1. Chicago Board of Trade Market News
Outlook: The funds last week reduced their net long position in corn by 50 percent. The surprise rally brought a glimmer of profitability to some farmers but the thinking then turned to the likelihood of a major correction. There was somewhat of a correction but many were stumped when big buying resumed on Tuesday. There were rumors of an Asian (China) fund that was defending its long position.
Certainly a weak dollar makes commodities more attractive. It also did not hurt that weekly U.S. corn export sales were once again significant (85.1 million bushels; 2.16 MMT). On the bearish side, U.S. corn planting has been robust, with a national average of 30 percent in the ground but over 40 percent planted in the two largest production states, Iowa and Illinois. And word that the U.S. economy had been slower in the first quarter than previously thought sent equities lower. But, rumor that some outside money is betting on La Niña and the weather is definitely a risky proposition.
Tomorrow (Friday) is first notice day against May futures and there may be some deliveries, but not a lot. Meanwhile, some expect a seasonal downturn in prices early in the month.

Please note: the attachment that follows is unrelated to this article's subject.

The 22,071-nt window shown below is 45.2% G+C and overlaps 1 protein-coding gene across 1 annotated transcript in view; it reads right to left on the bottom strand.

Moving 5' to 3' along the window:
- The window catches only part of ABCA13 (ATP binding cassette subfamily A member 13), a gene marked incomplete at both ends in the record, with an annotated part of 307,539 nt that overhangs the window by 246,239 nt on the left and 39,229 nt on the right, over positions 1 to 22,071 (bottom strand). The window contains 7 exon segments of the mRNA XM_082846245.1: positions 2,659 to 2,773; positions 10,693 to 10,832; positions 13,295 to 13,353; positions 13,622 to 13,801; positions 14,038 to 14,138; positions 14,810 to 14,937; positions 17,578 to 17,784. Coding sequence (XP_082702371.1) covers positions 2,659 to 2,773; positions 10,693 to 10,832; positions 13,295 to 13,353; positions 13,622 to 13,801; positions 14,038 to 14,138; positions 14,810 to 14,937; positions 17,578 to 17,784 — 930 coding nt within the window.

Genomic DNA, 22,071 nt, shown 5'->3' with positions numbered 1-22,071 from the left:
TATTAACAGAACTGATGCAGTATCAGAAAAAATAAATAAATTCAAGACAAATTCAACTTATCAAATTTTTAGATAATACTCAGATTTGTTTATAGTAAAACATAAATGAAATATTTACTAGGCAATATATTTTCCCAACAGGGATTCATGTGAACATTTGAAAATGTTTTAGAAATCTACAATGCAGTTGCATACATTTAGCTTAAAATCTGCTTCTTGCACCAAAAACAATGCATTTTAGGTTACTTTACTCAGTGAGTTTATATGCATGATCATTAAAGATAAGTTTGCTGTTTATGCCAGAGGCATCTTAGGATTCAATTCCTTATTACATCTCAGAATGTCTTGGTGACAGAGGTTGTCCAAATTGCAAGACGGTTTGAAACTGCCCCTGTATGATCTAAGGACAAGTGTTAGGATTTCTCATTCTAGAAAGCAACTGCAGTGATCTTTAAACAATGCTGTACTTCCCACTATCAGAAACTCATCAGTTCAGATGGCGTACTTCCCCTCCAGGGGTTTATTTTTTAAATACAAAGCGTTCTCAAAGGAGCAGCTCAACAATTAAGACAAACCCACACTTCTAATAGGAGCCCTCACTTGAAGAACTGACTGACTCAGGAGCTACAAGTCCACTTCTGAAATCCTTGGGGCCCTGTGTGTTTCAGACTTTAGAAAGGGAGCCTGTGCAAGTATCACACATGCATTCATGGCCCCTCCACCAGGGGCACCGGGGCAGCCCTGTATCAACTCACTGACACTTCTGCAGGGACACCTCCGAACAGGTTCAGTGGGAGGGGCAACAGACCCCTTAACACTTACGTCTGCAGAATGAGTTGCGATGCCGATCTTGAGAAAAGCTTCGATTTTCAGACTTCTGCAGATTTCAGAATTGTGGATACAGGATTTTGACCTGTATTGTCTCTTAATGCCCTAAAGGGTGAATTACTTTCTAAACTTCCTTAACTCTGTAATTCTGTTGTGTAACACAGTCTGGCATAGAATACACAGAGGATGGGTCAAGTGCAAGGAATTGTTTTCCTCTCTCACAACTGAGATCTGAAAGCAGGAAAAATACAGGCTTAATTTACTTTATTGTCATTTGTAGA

3. U.S. Weather/Crop Progress
U.S. Drought Monitor Weather Forecast: In the two days since the issuance of the April 26 USDM, additional heavy rain has fallen across the drought and abnormally dry areas of the central Plains, and precipitation of varying amounts has occurred over the drought and abnormally dry areas of other parts of the CONUS. During April 28-May 2, a large upper-level weather system and associated frontal systems are forecast to bring moderate precipitation totals of 0.5 to 2.0 inches, with locally higher amounts, to parts of the intermountain basin to central and northern Rockies, much of the Great Plains to Mississippi and Ohio Valleys, and the mid-Atlantic to Southeast. Less than half an inch is predicted for the Far West, southern portions of the Southwest, northern Great Lakes, New England, and central to southern Florida. The upper-level low is expected to keep temperatures below average for much of the country, with above-normal temperatures limited to the Far West and Southeast to southern Plains.